“I will restore you to health and heal your wounds”

 In the first silence, we considered that significant suffering causes damage to individuals and communities, and leaves mental and physical scars. It also makes gratitude and joy very difficult or impossible to appreciate.

 In the first part of the exercise we have had time to reflect that in time of war and civil unrest just how desperate and abandoned people can feel, how lost and vulnerable. In so many parts of the world, people are in this same position today. The hearts and minds of their leaders are just as wicked and ill-judged, the desperation of the vulnerable is still as deep and a continued cause for prayer.  The promise of restoration and healing remains a hope which gives life and encouragement.

 With God, all things are possible, wounds can be opened up and cleansed, pain can be relieved. The blessing is that even in the most desperate of situations, physical and emotional healing and restoration is possible. However, sometimes God’s healing comes in unexpected ways and our prayer may be to recognise and respond to the voice of God who often speaks to us in the still small voice saying…..

“I will restore you to health and heal your wounds”

A time is now kept for silence of the heart - between 5 and 15 minutes

Conclude the silence with a short thanksgiving and/or by repeating the Saying:

 Father, we thank you that your Word is alive and within us.

“I will restore you to health and heal your wounds”


Introduction to the time of intercession – we use our will to reflect God’s word outwards.

          “I will restore you to health and heal your wounds”

With this word in mind we can now bring the meaning alive not only for ourselves, but also most importantly for the lives of others, in our intercession.

In this holiday time we pray that we can be especially open to the boundless profusion and generosity of God’s love, which pours from him as light from the sun.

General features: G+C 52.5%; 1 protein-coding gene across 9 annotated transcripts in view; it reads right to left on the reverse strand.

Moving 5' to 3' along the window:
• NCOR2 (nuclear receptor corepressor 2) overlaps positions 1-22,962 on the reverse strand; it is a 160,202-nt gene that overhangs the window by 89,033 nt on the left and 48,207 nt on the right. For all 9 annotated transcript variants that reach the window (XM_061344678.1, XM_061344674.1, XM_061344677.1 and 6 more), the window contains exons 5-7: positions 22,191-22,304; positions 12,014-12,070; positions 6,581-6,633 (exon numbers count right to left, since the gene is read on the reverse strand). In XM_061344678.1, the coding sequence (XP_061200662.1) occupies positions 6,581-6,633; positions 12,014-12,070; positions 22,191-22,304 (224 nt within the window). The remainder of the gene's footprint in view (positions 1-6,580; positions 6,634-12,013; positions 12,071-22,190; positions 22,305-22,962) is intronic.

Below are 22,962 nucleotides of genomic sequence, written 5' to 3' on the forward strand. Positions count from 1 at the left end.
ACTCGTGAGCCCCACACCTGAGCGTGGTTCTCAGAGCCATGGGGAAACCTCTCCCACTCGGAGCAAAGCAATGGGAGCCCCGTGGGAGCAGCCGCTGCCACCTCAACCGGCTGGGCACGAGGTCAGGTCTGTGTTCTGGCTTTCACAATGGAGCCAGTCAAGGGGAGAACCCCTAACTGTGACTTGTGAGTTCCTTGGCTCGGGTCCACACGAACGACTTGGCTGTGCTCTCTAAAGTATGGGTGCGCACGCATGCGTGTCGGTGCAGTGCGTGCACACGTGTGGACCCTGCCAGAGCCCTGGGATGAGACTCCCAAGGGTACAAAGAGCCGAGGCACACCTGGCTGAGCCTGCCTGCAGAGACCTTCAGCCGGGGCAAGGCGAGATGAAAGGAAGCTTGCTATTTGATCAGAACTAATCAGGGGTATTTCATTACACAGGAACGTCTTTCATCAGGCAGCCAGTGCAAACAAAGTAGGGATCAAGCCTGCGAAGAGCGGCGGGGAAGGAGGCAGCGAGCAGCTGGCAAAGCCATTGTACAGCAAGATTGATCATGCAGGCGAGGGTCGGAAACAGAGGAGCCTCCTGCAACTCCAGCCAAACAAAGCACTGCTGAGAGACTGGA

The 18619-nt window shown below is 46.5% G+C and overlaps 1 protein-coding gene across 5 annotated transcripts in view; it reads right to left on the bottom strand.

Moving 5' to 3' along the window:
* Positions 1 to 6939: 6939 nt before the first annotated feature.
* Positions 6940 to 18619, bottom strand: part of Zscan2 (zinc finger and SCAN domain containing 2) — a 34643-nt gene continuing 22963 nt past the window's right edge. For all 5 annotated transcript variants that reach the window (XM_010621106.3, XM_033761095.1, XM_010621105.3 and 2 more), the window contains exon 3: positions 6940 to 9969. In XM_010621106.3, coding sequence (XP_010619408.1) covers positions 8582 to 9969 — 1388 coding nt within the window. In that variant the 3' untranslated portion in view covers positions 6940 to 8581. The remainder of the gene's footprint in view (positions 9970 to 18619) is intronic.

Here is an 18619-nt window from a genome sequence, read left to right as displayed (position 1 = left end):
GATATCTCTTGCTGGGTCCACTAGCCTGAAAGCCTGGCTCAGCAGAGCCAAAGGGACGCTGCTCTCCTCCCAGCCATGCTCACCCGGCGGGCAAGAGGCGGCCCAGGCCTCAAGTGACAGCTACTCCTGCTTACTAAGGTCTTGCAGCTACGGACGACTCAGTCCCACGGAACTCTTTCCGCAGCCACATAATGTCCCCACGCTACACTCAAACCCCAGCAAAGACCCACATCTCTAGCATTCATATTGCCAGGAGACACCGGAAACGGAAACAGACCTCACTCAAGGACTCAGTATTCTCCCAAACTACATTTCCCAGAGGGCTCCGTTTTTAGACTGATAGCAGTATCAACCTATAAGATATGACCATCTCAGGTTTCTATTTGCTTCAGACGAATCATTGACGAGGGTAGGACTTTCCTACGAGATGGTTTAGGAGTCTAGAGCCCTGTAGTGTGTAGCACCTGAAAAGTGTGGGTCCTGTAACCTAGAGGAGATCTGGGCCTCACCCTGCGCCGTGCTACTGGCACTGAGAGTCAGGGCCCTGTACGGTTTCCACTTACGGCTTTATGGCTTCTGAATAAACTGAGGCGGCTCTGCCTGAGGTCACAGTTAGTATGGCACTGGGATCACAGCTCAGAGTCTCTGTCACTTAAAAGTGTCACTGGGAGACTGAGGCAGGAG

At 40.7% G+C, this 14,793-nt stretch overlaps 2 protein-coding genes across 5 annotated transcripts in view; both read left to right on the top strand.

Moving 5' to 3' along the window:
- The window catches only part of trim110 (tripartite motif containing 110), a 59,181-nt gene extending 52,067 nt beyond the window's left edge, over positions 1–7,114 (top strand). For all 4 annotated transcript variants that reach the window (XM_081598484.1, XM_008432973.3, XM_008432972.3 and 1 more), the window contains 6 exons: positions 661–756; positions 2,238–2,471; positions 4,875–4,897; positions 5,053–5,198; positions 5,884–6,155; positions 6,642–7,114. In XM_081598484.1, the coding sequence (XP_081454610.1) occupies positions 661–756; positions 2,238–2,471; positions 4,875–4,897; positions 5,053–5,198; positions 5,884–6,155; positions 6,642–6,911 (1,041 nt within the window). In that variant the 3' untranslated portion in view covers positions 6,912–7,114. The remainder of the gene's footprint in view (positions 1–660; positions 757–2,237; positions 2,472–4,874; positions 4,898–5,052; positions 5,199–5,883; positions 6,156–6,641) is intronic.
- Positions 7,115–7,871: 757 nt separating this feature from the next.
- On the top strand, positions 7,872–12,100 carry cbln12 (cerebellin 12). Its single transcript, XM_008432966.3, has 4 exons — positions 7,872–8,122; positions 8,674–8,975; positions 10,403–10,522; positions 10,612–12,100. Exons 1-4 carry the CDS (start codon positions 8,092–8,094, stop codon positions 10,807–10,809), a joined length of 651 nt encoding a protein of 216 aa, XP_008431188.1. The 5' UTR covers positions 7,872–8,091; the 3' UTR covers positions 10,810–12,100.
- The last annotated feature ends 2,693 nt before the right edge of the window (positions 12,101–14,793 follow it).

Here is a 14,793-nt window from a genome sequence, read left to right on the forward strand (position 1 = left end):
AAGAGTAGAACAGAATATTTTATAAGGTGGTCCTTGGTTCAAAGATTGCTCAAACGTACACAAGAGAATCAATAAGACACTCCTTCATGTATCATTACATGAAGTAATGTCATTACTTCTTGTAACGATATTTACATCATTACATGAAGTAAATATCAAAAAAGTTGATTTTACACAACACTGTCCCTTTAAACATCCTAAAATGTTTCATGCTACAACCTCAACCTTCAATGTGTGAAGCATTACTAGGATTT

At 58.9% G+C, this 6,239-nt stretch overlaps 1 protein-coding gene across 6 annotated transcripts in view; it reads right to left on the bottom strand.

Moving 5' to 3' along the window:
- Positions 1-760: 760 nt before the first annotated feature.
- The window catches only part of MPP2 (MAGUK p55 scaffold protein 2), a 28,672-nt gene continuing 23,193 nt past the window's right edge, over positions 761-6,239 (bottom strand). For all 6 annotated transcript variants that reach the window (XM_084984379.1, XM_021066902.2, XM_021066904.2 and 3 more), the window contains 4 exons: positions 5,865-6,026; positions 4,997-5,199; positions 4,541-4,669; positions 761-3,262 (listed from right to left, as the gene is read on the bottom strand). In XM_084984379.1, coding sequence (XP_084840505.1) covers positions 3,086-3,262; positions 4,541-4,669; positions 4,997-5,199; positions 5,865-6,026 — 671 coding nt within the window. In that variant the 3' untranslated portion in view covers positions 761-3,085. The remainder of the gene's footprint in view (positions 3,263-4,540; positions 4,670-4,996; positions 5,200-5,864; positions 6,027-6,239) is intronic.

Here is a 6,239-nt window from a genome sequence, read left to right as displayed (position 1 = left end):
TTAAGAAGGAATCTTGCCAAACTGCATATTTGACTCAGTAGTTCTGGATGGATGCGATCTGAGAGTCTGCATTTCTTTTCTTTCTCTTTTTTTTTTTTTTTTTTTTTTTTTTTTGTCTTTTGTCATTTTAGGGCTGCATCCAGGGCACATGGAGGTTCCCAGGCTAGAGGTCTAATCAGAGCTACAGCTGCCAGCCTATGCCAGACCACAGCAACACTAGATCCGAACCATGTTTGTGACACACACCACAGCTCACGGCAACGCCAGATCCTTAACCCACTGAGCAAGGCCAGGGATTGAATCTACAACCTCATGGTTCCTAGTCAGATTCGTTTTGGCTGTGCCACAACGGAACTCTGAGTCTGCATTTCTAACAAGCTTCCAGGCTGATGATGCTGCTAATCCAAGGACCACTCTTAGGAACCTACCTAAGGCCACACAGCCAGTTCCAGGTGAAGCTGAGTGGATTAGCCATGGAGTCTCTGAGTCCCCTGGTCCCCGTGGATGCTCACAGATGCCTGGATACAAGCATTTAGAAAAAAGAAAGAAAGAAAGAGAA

We can also bring before God in prayer any we know who are under strain – for example undergoing arduous treatment for cancer, with mental health problems, going through divorce and family problems

Say the name of a person or a group of people, and after a short pause, repeat the saying. For example:

Elizabeth and your family       ……       “I will restore you to health and heal your wounds” 

Conclude the time of intercession with words of thanksgiving:

Father, we thank you that your Word has gone out through us to those for whom we pray.


Use the Fellowship Prayer or another closing prayer to conclude your time of contemplative prayer.

Loving Heavenly Father, we thank you for all your unsearchable riches which pour forth from you as light from the sun, in boundless profusion and generosity, whether received, ignored or rejected. And now we offer to you, in so far as we are able, as an emptiness to be filled with your divine fullness, ourselves, our souls and bodies; all that we are, all that we have and all that we do. Amen


 You may wish to say the Grace together before departing.  


This month's exercise was contributed by JH